I was on a flight from ATL to DTW and was thinking about paintball to keep my mind off of all the hundreds of systems that could fail on the 757-200 I was trapped in, and I had a thought. How big of a HPA tank would I need to replace a 12g? I dunno WHY, it just entered into my mind.
As far as I have been able to figure, a 12g CO2 capsule is about the same as a 1.21/4500 or 1.82/3000 HPA tank. I did the math because it was kinda fun (and may be wrong...). But then I started thinking - "So what? Why would you want such a thing?"
Well - it would be handy for testing the relative efficiency of various markers. Even those who dislike co2 or testing can take place on non-standard days. It would serve as a nice efficiency benchmark that is a bit more "same" than 12g's which tend to vary from unit to unit.
Also, if someone makes them, there will be those who want them.
It would be a re-fillable 12g - so the first one could be expensive, but could pay for itself after a few years of play.
I figure the internal volume would be about an inch, and the internal length would be about 2" for a 4500 psi "tanklet". They would all include the standard HPA regulator/ASA adapter.
Sadly, it won't fit a PGP or Desert Duck or any other gun that holds the 12g in the grip...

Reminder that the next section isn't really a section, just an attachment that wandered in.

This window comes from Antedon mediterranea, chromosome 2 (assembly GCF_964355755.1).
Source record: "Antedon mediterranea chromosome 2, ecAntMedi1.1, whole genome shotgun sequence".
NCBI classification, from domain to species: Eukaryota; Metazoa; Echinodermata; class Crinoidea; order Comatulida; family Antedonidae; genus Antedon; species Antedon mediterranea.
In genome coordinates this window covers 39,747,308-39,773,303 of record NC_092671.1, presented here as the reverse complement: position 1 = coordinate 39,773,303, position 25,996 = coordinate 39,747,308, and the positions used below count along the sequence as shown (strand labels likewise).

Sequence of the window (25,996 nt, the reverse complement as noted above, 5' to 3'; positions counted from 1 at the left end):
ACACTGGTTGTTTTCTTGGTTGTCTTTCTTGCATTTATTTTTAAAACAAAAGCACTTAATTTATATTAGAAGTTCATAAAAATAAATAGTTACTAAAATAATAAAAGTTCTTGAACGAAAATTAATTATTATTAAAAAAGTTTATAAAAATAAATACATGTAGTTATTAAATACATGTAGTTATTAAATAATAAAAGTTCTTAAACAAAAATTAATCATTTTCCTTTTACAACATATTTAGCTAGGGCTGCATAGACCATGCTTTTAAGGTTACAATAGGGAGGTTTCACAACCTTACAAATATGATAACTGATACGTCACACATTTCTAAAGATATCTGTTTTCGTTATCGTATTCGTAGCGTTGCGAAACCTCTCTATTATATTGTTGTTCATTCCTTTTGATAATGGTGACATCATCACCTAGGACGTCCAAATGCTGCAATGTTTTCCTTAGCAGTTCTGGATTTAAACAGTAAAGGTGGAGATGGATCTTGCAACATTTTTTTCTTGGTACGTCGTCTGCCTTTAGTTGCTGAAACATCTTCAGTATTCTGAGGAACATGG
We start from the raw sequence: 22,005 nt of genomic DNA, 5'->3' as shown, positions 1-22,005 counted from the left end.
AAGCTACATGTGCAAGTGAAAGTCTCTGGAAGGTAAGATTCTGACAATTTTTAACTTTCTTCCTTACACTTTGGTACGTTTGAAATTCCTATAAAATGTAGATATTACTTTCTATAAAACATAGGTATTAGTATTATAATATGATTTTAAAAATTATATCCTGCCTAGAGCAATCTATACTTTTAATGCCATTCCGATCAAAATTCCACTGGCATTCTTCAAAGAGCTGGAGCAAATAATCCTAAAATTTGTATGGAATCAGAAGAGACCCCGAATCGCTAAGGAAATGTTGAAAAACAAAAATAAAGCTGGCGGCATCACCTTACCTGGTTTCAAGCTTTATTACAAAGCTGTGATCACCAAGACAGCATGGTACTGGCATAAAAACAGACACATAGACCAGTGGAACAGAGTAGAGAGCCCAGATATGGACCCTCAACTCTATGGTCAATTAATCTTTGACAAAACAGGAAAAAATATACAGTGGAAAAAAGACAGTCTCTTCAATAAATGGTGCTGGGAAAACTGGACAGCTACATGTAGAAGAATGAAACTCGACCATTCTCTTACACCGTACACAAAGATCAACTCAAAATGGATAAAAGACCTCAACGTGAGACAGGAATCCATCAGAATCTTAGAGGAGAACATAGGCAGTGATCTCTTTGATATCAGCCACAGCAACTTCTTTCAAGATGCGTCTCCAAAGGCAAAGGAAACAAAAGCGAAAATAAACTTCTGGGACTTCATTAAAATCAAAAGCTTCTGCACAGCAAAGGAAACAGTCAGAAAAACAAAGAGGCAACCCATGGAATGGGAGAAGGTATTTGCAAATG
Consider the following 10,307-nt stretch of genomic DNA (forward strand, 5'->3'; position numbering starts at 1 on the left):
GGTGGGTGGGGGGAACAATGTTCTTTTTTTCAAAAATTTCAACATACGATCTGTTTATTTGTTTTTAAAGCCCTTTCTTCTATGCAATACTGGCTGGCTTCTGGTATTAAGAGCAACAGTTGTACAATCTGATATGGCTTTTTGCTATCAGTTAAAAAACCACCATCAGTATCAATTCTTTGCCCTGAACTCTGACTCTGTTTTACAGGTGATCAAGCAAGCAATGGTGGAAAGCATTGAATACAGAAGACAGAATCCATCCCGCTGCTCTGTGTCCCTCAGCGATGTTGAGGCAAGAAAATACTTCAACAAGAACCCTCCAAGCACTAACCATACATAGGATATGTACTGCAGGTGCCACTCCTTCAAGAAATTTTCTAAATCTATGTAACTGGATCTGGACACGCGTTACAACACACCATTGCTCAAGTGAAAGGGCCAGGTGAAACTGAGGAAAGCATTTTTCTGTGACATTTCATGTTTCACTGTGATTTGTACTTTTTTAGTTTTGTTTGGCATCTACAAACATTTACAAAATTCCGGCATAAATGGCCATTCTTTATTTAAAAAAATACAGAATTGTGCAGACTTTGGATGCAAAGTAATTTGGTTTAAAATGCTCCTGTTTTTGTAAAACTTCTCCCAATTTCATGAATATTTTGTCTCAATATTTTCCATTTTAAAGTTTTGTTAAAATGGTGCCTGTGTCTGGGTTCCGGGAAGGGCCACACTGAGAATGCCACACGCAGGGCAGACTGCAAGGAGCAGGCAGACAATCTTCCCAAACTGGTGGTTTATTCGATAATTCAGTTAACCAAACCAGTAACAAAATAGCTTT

Anyway - just a weird though.
What happens when you need to change a 12g? Would you have to unsrew it from the asa and screw in a new one?
would you carry multiples of these around?
I don't see the practicality of it.
The co2 cartridge is not meant to hold hpa pressure.
re-fillable 12ies have been done in the past and there been a thread on here before about it. It is very unsafe because of the thread on the entrance will have thin walls.
12g co2 cartridges can get 50 or more GOOD shots on the right gun (meaning the pressure remains at over 600 PSI)... to do that with HPA requires a considerably larger volume. the smallest HPA tanks we have (8CI) are supposed to get around 100 shots at best... effectively the same energy as two 12 grams, and it's a much larger volume at much higher expense: an 8CI tank with a low-cost regulator costs the same as about 250 12 gram cartridges.
Inversely: a good hundred dollar investment in 12 grams will get you 10,000 shots with a high end, efficient stock class gun (which is 40 times 250 shots, so at least a year of regular, dedicated SC play, or several years for more casual shooters).